Ambiverts appreciate quiet and noisy environments, and they like being in crowded places—however, it is often so that they can blend in and not be noticed. They like to be out and about, but they do not enjoy being center of attention.
Unlike introverts, ambiverts are happy to be out and about in busy shopping malls and city centers. However, if they spot someone they know, they may try to avoid them. This is because they are only comfortable communicating when they feel fully at ease, and when they are either in familiar surroundings or in the company of people they trust and know well. Whereas, extroverts adore spontaneously bumping into people and will actively go out of their way to catch the attention of people they know.
Introverts rarely engage in small talk, and extroverts can small talk all day and night. Ambiverts find pleasure in both. They are content to politely communicate, as long as it is sincere, and they also gain immense enjoyment from deep, intriguing, intellectual conversations. Often, while ambiverts are conversing, they are also observing facial expressions, tone of voice and the general vibe they are giving off. They naturally maintain an equal balance of talking and listening.
Ambiverts can quickly shift their energy from high to low to match the energy of the person they are with. If they are around quiet, gentle and sensitive types, they will soften their energy—and when they interact with those whose energy is louder and far more expressive, they are also able to supercharge their energy to engage fluidly. This means they are able to relate to people well and form strong bonds within their friendships and relationships.
They are comfortable talking to strangers, although that is only if they are accompanied by friends they feel safe and secure around.
In some ways, ambiverts are like chameleons, as they are able to effortlessly alter their energy to adapt to their environment. In this situation, it is important for them to remain aware that this is happening, otherwise they may subconsciously mimic other people’s accents, mannerisms or body language.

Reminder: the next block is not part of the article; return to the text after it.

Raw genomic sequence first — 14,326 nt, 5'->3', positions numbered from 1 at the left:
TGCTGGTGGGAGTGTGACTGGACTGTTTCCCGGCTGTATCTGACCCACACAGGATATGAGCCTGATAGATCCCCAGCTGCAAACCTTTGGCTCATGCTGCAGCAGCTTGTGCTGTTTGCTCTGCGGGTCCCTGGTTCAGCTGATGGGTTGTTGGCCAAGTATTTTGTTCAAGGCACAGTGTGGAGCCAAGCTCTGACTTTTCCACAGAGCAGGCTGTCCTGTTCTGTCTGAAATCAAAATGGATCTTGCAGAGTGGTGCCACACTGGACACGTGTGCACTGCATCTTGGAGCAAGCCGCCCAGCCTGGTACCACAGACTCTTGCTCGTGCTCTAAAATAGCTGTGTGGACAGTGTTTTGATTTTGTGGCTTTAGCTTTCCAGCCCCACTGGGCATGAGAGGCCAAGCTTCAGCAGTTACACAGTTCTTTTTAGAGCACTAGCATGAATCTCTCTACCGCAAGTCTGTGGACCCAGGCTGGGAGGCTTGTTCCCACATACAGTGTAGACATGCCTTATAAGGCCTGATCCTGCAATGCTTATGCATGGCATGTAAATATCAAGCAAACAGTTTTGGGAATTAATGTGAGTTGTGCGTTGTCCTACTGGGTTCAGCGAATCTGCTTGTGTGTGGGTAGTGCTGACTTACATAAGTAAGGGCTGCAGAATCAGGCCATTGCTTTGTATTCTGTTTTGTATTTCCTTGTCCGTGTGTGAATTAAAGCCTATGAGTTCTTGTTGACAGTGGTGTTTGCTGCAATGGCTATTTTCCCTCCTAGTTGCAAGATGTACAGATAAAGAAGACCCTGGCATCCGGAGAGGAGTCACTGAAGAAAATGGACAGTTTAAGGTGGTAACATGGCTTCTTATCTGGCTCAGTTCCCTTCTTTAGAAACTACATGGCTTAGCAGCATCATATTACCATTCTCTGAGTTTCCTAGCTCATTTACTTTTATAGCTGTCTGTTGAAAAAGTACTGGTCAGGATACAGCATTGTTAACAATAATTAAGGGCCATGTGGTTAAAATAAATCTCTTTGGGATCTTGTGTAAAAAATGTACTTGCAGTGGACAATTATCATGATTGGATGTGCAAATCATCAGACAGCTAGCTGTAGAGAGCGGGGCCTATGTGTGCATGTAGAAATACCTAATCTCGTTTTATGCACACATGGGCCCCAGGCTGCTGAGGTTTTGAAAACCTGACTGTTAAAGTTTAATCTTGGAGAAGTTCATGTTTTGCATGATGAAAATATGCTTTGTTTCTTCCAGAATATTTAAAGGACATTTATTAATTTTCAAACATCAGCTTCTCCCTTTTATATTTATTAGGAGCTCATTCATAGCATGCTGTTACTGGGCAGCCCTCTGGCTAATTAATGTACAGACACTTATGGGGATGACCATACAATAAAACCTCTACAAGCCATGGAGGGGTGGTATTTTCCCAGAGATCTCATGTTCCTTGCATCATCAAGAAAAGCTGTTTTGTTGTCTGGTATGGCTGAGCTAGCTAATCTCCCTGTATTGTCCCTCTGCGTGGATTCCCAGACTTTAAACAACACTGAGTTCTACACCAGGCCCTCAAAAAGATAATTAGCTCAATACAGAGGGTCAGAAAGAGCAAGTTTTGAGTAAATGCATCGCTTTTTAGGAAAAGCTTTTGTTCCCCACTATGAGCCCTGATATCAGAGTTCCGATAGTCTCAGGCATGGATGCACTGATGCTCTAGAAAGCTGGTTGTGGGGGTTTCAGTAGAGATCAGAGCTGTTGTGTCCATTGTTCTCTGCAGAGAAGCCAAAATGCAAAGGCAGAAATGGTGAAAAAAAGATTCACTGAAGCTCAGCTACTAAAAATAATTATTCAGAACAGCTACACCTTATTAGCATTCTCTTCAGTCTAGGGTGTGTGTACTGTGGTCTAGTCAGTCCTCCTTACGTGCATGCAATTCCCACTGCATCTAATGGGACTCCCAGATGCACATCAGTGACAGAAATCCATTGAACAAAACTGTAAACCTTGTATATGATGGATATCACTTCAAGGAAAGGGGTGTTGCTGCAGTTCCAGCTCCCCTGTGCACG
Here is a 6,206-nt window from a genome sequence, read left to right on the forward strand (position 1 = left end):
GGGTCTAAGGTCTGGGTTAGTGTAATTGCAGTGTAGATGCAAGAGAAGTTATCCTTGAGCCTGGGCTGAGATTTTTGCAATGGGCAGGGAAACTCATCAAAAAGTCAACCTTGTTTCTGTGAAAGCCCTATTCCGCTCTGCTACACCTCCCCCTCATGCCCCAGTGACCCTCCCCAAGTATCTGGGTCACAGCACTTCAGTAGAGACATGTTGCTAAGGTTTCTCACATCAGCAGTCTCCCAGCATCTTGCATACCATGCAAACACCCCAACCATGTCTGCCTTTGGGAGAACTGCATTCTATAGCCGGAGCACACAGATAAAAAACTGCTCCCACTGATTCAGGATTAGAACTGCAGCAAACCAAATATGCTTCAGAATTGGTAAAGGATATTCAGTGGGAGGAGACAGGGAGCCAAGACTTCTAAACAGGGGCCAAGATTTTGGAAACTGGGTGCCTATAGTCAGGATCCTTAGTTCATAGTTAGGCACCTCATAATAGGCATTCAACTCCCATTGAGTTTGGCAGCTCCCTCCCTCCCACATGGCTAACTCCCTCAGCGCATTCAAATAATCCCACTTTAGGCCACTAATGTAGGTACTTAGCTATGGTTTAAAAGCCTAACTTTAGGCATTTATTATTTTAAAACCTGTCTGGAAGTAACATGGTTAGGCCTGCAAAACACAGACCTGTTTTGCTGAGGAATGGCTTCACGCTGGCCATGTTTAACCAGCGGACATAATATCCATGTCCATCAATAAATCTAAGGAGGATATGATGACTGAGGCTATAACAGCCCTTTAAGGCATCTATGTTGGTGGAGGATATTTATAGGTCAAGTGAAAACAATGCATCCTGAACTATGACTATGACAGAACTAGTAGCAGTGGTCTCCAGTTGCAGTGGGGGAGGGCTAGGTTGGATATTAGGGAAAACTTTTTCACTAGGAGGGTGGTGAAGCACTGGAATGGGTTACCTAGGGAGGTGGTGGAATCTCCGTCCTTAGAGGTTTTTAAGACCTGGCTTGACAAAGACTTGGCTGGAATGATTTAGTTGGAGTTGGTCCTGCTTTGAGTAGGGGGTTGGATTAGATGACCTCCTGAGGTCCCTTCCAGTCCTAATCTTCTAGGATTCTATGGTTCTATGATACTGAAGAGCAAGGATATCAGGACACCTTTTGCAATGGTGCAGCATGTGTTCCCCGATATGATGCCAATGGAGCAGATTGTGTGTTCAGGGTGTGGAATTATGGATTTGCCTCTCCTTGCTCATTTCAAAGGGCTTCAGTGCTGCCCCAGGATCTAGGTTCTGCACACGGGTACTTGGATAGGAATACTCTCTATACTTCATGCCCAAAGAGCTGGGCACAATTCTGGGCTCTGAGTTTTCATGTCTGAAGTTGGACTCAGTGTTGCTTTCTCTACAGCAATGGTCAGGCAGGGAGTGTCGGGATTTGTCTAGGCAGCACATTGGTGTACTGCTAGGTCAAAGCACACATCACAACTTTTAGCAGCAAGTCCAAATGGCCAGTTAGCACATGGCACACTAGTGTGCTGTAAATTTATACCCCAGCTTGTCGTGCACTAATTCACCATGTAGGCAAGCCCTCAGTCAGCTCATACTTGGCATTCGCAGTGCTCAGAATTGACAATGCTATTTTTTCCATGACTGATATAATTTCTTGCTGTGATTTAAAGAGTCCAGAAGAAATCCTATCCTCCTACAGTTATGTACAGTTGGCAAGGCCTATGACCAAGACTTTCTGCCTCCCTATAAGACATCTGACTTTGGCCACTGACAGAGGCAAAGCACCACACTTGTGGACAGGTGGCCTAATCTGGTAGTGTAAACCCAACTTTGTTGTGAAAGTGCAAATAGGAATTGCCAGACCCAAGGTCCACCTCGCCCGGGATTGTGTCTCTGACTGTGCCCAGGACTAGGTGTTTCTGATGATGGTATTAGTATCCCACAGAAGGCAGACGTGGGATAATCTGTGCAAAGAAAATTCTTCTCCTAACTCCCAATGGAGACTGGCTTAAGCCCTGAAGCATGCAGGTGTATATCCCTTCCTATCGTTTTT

Ambiverts are just as productive when in a team setting as when they are working alone. Ambiverts can party all night long, but when they return, they find themselves exhausted and may have to rest for a day or two afterwards to recover and rebalance their energy.
Ambiverts deliberate before coming to conclusions, and they may feel as though they are incapable of making decisions—or that they don’t know themselves very well. However, this is only because they do not have strong preferences between choices, as they are usually content with either option. For example, they love partying, but equally love staying in with good company, fine food and a fascinating movie. Their interests vary wildly, and so does their taste in music, clothes, food and the types of people they deeply connect with. Ambiverts are generally non-judgmental and open-minded, and they are willing to explore and experiment, so that their experiences are filled with variety.
Ambiverts process their situations through introspection—however, to gain a full understanding and put their thoughts, feelings or circumstances into context, they also communicate with friends to gain a wider and vaster perception. They have balance between their hearts and their minds, and they don’t tend to let either one rule them—and if they do, it isn’t for long.
Although there are numerous tests that can be taken, one simple way to figure it out is to consider if various people would describe you differently. If some friends, colleagues or your family would describe you as an introvert, while others would say you are an extrovert, it’s highly likely that you are neither, and you are actually an ambivert!
Writing: Alex Myles
Main Image: unsplash Persnickety Prints